Don’t lecture Gene Kilroy about sports trilogies. He witnessed, from ringside, all three parts of the most famous one firsthand: the battles between Muhammad Ali and Joe Frazier between 1971 and 1975, including the third and final contest canonized in sport scripture as the Thrilla In Manila.
But even Kilroy, the Pennsylvanian of Irish descent who managed Ali’sbusiness interests from 1966-81, and the man Ali valued as a close friend, is excited for the sports world’s newest high-profile trifecta.
“[Cavs/Warriors III] is … the hottest ticket in town!” he yelled into the phone from his Las Vegas home. Just the night before, Kilroy sat in his living room — in amazement — as the Cleveland Cavaliers curb-stomped the Boston Celtics by 44 points in Game 2 of the Eastern Conference finals.
A boxing lifer, he’d seen slaughter before. But even to Kilroy, Game 2 was barbaric. He’d enjoyed watching Isaiah Thomas lead Boston to the top seed all season long. But the last time an Eastern Conference team defeated a LeBron James-led squad in a series was when the Celtics, led by Paul Pierce, Kevin Garnett and Ray Allen, beat him in 2010 en route to their second Finals appearance in three years. That was 2,575 days (and counting) and “two decisions” ago. This series was over, even by Game 2, and Kilroy’s mind was already fixated on June 1 — the 2017 Finals start date. In truth, the entire sports world has been anticipating this year’s Finals from the moment the Cavaliers did the impossible last year and rallied from a 3-1 deficit to defeat the Golden State Warriors.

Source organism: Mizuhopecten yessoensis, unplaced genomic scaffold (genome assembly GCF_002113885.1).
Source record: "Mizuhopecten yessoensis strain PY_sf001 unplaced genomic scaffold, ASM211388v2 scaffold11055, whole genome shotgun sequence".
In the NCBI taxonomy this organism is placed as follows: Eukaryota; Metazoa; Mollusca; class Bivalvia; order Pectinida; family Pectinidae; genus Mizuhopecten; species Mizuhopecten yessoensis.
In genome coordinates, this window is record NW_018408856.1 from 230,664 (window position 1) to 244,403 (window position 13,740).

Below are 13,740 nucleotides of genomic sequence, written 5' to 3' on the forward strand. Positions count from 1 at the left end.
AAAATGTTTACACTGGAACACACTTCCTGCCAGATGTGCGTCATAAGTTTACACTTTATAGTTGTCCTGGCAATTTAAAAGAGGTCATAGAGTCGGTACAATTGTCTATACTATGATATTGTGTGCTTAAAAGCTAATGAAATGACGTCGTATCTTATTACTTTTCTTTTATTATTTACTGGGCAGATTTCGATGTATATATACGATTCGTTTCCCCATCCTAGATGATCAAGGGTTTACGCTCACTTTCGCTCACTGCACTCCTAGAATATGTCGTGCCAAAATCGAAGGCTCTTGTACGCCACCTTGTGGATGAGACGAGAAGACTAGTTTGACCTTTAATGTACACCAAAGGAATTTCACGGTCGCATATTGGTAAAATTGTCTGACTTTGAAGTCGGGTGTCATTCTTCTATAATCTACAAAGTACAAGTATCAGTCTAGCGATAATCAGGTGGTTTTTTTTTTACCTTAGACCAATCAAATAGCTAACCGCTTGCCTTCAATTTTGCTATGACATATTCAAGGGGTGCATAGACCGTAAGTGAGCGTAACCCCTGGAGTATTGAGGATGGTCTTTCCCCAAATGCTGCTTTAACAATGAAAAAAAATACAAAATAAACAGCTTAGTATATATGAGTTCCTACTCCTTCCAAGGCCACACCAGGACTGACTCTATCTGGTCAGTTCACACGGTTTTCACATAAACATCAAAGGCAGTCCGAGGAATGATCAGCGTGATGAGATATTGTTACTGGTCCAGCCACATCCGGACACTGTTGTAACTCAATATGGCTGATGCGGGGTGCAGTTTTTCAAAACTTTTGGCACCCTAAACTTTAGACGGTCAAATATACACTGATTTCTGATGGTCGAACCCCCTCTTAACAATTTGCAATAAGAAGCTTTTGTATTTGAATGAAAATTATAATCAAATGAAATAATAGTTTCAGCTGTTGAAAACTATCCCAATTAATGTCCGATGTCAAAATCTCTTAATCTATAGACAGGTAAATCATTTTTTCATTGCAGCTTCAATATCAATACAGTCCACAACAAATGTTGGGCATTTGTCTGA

For nearly every decision Ali made, in and out of the ring, Kilroy was there. When Ali decided to take on Frazier for the first time in 1971’s Fight of the Century — a bout Ali was knocked down in, and lost — Kilroy was there. Kilroy was there when Ali avenged the loss in a unanimous decision, at January 1974’s Super Fight II. Kilroy walked side by side with the man known as The Greatest. Kilroy not only understands iconic sports moments, he’s lived them. And about this year’s NBA Finals, this third contest in a rare trilogy, he could not contain his jubilation.
After all, there is no precedent for the 2017 NBA Finals. James is the 15th athlete in any of the four major sports to play in seven consecutive Finals, and the first outside the Montreal Canadiens’ dynasty of the 1950s and the Boston Celtics’ of the 1960s. The Cavs and Warriors enter basketball’s final frontier a combined 24-1 this postseason. Seven of the last eight MVPs will be on the floor: James’ four, Stephen Curry’s two and Kevin Durant’s one. The last five Finals MVPs are either James or the guy tasked with staying in front of him. And never before in NBA history have two teams met in three consecutive Finals.